PETALING JAYA: Bank Negara appears to be focused on boosting gross domestic product (GDP) growth with the surprise cut in the overnight policy rate (OPR) on Wednesday.
This is attributable to the downside risks to growth that are still present globally with the ongoing trade negotiations between the United States and China, according to economists.
“The adjustment in the OPR is a pre-emptive measure to protect growth, given the escalating growth risks.
“Of particular concern is the uncertainty caused by the ongoing trade negotiations and the delay in the implementation of certain projects, ” PublicInvest Research said in its report.
“Bank Negara is putting growth at the forefront as inflation may take a hit with this latest policy movement, given the likely pullback in the ringgit, ” it added.
However, not everyone thinks the ringgit will pullback as assumed. Oanda Corp’s Asia Pacific senior market analyst Jeffrey Halley said the recent rally in the ringgit had given room for Bank Negara to cut rates.
The ringgit had a muted impact on the OPR rate cut and, at press time, was trading nearly flat from the previous day at 4.0687 to the US dollar.
AxiCorp’s chief market strategist Stephen Innes said, in his report, that ringgit inflows are expected to pick up after the Lunar New Year when the market returns focus to the ‘phase one’ trade deal, which marked a modest but promising start to lower US-China trade tensions.
“Hopefully, the coronavirus outbreak might not be so negatively impacting as on first blush, ” Innes said.
Meanwhile, PublicInvest believes that growth prospects for the country remain steady, underpinned by resilient private-sector spending amid a broad-based expansion in key economic sectors.
“The growth drivers will continue to be supported by stable labour market conditions, wage growth and capacity expansion. Support from the external sector could improve amid the de-escalation of trade tensions following the breakthrough in US and China trade negotiations recently, ” it said.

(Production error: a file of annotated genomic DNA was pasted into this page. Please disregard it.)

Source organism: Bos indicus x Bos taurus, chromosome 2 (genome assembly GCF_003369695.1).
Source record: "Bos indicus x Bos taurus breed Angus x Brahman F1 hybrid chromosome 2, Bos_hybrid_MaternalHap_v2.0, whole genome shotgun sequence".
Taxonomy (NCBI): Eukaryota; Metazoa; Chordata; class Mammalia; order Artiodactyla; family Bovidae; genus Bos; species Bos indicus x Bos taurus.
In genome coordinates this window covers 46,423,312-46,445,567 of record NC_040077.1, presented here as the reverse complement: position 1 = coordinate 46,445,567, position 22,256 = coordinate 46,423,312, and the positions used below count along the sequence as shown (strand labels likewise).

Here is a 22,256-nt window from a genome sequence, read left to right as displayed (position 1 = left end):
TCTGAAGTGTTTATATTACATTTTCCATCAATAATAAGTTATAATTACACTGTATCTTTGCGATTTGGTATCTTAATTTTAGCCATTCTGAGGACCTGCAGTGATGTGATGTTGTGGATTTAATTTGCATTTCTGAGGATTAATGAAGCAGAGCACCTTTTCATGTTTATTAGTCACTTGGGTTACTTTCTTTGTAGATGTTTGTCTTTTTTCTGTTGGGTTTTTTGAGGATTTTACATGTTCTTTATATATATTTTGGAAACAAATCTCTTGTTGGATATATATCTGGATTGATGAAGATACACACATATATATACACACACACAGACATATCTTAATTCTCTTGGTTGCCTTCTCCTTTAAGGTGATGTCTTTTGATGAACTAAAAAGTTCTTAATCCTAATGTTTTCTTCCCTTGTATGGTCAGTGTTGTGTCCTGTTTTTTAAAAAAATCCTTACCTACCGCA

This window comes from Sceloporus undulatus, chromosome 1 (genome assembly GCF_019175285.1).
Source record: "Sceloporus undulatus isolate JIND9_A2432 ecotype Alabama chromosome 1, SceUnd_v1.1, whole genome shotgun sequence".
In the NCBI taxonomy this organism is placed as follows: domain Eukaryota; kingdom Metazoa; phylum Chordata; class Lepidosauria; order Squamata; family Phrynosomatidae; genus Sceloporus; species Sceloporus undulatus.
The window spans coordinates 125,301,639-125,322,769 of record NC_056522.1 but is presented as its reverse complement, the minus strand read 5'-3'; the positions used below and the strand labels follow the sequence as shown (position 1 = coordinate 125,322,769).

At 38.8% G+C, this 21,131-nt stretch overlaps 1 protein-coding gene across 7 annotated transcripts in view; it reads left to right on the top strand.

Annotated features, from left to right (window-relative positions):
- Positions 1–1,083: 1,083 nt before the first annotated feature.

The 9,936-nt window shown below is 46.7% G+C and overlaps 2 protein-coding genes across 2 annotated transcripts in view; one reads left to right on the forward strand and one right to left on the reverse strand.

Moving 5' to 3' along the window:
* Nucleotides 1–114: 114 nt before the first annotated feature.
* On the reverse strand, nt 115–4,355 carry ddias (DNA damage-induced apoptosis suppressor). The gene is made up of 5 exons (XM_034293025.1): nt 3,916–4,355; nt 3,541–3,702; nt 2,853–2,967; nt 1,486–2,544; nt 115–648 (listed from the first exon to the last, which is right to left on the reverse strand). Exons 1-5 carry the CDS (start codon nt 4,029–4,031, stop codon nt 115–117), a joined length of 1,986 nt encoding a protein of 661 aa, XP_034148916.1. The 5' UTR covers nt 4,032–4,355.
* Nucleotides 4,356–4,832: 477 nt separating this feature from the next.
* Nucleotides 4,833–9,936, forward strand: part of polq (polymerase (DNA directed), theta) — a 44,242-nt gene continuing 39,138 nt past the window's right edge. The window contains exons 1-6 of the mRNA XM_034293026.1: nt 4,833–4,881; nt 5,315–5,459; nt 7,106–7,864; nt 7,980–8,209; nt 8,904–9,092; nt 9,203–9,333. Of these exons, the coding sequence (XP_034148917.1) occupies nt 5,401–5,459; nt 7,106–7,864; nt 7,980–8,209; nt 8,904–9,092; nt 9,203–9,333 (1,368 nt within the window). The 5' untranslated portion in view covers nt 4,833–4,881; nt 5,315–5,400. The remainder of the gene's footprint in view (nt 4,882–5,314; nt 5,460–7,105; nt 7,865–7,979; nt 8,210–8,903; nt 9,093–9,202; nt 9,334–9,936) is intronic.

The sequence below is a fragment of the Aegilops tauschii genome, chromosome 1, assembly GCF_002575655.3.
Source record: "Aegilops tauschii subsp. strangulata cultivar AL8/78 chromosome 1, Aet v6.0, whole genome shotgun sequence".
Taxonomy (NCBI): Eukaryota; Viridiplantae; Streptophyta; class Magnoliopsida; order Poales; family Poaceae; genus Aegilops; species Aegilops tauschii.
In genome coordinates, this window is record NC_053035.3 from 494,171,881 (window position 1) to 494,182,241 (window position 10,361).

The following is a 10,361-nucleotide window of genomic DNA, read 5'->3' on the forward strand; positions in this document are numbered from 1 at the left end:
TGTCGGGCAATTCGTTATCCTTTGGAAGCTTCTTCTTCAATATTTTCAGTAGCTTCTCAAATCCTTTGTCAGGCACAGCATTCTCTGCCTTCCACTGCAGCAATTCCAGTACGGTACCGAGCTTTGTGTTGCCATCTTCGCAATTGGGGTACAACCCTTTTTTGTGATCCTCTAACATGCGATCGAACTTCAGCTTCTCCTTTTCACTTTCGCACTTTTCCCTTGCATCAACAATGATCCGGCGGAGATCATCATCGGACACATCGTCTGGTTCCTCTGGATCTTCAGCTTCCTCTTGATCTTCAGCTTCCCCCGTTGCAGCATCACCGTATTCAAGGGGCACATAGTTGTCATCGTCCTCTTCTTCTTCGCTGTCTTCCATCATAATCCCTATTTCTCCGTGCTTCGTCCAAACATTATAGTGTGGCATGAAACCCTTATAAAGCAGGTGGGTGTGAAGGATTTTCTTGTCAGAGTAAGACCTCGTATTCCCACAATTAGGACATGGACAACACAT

It also expected GDP growth to rebound mildly to 4.8% in 2020 from an estimated 4.7% in the previous year.
Meanwhile, Kenanga Research said Bank Negara’s actions pointed to the domestic economy remaining weak and that it would like to ensure that it would not slow further this year.
“Nonetheless, we expect GDP growth to slow to an estimated 4.0% in the fourth quarter of 2019 which would bring about full-year growth to 4.5%, short of the official target of 4.7%, ” Kenanga Research said.
“Given the abating growth momentum, we forecast GDP growth to slow further in the first quarter of 2020 to 3.8%, which may partly explain why Bank Negara had decided to cut the OPR, ” it added.
It also noted the risks to growth from the spread of the coronavirus from Wuhan, China which were not mentioned in the monetary policy statement.
“We suspect the growing concern might have partly influenced and hasten Bank Negara’s decision to cut this round. This is reminisced of the SARS outbreak in 2003, whereby the central bank had decided to cut the intervention rate by as much as 50 bps to support the economy and the government pumped in RM7.3bil to support the tourism, retail and transport services sector, ” Kenanga Research said.
Both Kenanga and PublicInvest Research said that there is a possibility of further OPR cuts in the later part of the year.
But for the time being, the central bank has signalled a pause, Kenanga said, citing the wordings in the monetary policy statement.
Meanwhile, Maybank Research said the tone from the latest monetary policy statement had signalled a “mixed” view for the economy.
Bank Negara’s cut to the OPR by 25 basis points (bps) to 2.75% at the MPC meeting follows a recent OPR cut of 25 bps in May 2019 and a further 50bps cut in Statutory Reserve Requirement (SRR) in November 2019.
Maybank Research said it expected a 25 bps OPR cut this year and had expected it in the March 2020 monetary policy committee meeting.
“We are expecting no OPR change this year, ” the research house said.
Maybank Research cited its expectations on the monetary policy statement which said that the OPR cut is a pre-emptive move to secure improving growth trajectory, and that current monetary policy stance is appropriate in sustaining economic growth.
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